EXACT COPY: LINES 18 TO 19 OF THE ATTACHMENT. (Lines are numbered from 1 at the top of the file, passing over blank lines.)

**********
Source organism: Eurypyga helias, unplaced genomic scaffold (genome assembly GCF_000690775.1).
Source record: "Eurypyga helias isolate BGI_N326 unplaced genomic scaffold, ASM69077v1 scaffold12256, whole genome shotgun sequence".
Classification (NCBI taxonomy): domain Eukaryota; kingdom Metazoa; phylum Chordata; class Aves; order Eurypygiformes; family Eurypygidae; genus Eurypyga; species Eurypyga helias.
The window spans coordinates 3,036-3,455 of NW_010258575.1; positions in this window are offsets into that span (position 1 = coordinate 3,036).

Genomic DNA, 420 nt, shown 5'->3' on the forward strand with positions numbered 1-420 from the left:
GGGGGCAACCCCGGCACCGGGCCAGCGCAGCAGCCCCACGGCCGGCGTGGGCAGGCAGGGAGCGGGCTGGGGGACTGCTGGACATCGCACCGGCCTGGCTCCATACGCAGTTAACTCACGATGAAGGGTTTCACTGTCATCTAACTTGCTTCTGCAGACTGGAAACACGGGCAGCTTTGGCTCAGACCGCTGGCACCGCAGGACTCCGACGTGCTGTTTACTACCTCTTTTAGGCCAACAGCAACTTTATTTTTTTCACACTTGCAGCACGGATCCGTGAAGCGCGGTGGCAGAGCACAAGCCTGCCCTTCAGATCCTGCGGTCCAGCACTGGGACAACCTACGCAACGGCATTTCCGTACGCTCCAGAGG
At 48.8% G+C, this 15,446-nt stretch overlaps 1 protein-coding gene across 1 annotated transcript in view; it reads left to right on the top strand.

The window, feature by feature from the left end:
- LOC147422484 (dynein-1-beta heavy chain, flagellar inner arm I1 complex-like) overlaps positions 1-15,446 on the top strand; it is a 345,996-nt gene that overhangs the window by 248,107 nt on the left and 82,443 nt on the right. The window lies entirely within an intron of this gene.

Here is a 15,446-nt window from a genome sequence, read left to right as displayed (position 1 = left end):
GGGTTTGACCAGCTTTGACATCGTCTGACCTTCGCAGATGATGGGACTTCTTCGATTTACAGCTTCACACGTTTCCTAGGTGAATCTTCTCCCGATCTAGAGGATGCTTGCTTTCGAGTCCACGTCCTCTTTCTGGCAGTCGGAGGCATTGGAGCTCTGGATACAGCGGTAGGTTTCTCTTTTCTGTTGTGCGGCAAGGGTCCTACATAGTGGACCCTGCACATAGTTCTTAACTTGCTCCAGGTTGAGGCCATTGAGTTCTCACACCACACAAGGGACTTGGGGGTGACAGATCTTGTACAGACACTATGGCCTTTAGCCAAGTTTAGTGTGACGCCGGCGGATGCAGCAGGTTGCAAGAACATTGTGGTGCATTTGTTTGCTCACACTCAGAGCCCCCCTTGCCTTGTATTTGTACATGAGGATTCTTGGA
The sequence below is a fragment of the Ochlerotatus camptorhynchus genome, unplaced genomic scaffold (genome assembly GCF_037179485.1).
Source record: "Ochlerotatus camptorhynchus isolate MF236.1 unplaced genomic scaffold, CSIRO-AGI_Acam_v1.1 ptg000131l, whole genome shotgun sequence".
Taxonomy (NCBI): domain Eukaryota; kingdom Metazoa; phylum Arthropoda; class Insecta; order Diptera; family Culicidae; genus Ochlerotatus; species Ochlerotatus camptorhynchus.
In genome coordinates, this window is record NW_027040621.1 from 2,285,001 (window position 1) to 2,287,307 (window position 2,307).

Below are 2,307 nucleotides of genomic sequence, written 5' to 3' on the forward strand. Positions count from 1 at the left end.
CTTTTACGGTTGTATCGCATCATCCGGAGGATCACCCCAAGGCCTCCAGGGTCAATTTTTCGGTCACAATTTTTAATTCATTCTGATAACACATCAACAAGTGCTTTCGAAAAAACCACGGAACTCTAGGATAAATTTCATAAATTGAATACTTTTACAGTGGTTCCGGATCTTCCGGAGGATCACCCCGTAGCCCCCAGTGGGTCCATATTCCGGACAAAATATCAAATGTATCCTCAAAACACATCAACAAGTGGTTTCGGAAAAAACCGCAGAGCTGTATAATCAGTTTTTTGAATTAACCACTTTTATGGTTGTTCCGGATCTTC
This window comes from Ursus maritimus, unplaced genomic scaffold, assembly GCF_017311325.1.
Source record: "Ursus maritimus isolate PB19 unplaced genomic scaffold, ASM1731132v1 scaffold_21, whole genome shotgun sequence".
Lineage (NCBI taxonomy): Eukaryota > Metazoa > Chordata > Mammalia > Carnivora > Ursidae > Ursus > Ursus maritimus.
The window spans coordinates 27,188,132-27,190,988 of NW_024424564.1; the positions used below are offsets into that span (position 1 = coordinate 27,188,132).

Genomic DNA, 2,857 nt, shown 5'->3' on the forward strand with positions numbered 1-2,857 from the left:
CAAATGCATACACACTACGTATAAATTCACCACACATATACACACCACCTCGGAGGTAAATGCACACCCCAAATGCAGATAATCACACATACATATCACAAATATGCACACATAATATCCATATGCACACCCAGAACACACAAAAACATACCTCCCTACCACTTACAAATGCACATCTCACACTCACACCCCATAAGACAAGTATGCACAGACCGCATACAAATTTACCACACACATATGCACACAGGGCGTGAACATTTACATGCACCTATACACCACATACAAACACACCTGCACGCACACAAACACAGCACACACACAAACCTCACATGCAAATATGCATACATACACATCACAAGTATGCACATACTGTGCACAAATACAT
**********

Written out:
This window comes from Ursus maritimus, unplaced genomic scaffold, assembly GCF_017311325.1.
Source record: "Ursus maritimus isolate PB19 unplaced genomic scaffold, ASM1731132v1 scaffold_21, whole genome shotgun sequence".